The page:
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Spinning Top … brothers showcase Marlborough By JOHN ROZENTALS

November 22, 2019 Beverage, Headline News No Comments Email Email

In naming their Marlborough wine label Spinning Top, winemakers and brothers Ant and Patrick Moore drew inspiration from another set of brothers – prolific design duo Ray and Charles Eames – and their short film Tops, an artistic exploration of the ancient art of top-making and spinning.

“Like wine, a spinning top can be of simple creation, such as a thumb tack sent into orbit, through to something more complex and elaborate,” said Spinning Top grape grower Ant Moore.

“A spinning top is set in motion yet can change direction and has a serendipitous path — we can guide it to start with, but nature is the primary driver.

“We have adopted this philosophy in the creation of Spinning Top wines.

“Drawing high-quality fruit from the Awatere Valley, Lower Wairau, Upper Wairau and Waihopai Valley subregions of Marlborough, Spinning Top wines are made with minimal intervention.

“We use nominal sulphur and finings, allow select portions to wild ferment and keep the winemaking process as natural as possible to allow the classic Marlborough characters to truly shine.”

The 2019 Spinning Top Marlborough Sauvignon Blanc, 2019 Spinning Top Marlborough Pinot Gris and 2018 Spinning Top Marlborough Pinot Noir consolidate this label’s reputation for producing affordable wines.

Created by winemaker Patrick Moore utilising fruit from the vineyards of his brother Ant, these wines showcase the region.


Spinning Top 2019 Marlborough Pinot Gris ($15.95):  I must be getting soft round the edges in my old age. I’m not even supposed to like pinot gris … or pinot grigio … or whatever you call it. Yet this dry-white wine does have quality and a subtle drinkability and, as the media release claims, punches well above its weight. It has a lovely oiliness about it so fits the pinot gris mould perfectly and it does have the delightful stone-fruit aromas to set it off against most white meats. A good wine that outdoes in the glass its rather cheapish label.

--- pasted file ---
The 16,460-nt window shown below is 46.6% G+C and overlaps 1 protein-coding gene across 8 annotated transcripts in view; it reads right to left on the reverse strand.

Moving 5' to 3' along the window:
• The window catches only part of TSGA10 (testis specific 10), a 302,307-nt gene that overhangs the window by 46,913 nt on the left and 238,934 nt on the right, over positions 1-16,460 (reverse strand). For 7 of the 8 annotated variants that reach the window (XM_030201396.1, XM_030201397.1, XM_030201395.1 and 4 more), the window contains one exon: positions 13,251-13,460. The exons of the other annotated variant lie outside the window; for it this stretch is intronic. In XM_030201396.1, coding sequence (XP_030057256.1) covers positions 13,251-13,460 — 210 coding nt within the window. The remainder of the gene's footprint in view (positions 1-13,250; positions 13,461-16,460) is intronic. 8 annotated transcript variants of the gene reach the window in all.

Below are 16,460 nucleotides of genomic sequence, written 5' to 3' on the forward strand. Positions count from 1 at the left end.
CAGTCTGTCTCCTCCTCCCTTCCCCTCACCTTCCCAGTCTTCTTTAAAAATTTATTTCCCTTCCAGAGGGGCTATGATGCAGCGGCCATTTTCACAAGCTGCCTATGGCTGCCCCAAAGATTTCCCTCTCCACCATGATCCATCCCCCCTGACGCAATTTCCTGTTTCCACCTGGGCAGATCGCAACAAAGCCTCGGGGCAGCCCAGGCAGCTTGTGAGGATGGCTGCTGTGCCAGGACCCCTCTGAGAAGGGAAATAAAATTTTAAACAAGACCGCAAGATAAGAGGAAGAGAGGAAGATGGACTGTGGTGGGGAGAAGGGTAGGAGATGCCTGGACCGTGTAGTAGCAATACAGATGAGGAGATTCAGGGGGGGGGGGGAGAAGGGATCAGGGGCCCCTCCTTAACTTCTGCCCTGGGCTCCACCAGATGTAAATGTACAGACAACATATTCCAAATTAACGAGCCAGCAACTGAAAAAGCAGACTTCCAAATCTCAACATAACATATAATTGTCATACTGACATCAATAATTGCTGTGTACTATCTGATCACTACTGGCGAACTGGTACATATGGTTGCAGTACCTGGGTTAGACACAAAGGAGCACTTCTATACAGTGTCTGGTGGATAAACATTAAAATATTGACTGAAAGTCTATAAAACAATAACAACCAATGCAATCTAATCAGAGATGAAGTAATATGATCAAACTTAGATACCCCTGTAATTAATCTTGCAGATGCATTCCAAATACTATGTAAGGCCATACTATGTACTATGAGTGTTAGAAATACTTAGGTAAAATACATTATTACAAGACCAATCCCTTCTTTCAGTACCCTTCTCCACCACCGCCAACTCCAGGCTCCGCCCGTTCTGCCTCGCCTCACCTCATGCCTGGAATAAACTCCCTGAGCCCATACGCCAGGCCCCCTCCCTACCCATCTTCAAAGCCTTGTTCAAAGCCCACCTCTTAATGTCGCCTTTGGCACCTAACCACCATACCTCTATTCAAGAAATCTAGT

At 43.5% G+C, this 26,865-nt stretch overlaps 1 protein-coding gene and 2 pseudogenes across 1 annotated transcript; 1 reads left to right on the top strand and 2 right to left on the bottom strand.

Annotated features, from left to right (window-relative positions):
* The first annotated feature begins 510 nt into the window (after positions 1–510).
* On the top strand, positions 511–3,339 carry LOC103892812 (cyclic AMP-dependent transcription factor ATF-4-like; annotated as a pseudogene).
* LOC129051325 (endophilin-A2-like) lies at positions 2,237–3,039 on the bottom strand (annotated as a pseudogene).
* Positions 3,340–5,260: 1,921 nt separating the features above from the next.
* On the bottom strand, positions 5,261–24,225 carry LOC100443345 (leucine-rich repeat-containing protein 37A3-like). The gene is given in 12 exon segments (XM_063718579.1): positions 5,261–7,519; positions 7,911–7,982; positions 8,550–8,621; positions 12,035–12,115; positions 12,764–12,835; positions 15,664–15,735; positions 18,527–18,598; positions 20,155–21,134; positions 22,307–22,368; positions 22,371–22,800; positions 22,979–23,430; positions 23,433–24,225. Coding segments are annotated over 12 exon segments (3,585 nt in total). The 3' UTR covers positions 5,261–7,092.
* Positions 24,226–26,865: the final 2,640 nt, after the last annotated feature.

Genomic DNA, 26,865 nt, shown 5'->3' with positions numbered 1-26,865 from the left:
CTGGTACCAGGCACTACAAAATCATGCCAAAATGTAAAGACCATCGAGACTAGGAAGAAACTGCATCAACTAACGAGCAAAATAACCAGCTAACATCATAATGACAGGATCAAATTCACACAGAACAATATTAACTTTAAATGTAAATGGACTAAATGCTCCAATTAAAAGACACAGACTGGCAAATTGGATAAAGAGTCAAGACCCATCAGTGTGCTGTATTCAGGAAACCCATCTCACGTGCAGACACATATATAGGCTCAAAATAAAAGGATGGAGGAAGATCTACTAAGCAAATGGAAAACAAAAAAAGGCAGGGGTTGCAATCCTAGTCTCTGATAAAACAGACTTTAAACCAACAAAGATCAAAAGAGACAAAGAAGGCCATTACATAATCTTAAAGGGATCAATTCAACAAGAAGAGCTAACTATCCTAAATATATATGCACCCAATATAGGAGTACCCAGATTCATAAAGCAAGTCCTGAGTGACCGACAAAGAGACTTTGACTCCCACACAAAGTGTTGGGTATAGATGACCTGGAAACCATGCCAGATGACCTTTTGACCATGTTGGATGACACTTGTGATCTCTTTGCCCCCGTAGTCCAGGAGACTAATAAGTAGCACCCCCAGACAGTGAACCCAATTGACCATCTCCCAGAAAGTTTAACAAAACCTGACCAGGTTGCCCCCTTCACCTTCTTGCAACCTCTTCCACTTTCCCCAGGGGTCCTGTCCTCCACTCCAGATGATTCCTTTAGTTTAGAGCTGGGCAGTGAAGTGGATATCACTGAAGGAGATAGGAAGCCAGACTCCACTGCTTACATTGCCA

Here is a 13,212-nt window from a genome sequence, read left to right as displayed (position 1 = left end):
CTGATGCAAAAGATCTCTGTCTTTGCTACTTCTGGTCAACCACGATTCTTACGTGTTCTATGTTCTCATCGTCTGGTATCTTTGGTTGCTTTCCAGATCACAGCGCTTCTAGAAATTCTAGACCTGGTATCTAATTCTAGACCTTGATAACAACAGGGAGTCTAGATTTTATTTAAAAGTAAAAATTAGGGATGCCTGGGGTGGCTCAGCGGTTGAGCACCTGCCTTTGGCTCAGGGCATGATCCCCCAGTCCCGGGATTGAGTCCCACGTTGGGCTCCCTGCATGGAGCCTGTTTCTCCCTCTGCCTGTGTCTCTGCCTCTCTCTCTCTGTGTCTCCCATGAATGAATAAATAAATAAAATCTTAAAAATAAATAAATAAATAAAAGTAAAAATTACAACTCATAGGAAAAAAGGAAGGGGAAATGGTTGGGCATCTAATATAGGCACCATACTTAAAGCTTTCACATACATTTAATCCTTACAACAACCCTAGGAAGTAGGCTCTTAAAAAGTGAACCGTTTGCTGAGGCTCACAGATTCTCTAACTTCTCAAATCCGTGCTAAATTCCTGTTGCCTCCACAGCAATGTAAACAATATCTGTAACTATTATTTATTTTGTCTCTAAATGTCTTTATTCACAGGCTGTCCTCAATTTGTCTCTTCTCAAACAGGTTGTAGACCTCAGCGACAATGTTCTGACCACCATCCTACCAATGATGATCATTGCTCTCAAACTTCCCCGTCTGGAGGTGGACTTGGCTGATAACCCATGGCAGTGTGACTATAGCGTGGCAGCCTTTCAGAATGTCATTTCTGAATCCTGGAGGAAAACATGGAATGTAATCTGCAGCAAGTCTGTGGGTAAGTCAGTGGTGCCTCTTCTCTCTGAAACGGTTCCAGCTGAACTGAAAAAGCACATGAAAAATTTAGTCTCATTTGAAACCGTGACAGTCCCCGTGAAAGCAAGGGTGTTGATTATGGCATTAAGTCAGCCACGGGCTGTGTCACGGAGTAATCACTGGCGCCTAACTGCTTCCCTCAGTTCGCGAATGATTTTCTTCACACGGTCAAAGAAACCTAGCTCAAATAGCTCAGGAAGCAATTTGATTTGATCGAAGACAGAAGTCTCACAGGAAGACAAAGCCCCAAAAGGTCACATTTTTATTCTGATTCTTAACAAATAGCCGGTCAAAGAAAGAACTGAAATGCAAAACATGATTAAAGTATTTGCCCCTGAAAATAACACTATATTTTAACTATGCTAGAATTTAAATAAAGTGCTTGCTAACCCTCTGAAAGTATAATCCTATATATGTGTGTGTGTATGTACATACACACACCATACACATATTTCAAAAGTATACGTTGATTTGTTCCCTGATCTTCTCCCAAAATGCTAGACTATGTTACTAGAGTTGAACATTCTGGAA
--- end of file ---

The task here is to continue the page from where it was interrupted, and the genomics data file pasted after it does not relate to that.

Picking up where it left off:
Gartelmann 2018 Benjamin Hunter Valley Semillon ($27): Made from grapes grown in the Upper Hunter on the Glenesk vineyard, this dry white shows the consistency Jorg and Jan Gartelmann have achieved with the area’s predominant white variety. It’s very much in the modern style — very approachable in its youth yet with the ability to develop amazing complexity with cellaring. Take a bottle along to your favourite Italian bistro.


Gartelmann 2018 Sarah Elizabeth Orange Chardonnay ($30): A dry white that easily displays the class it had to have to win the trophy for best white wine at the recent 2019 Orange Wine Show. The barrel-fermented and oak-matured wine has considerable complexity in its youth and will develop more still with ageing. It’s a wine with the depth to handle quite richly sauced seafood dishes. Try it with fresh lobster in a creamy sauce. Believe me, it will be worth the expense.


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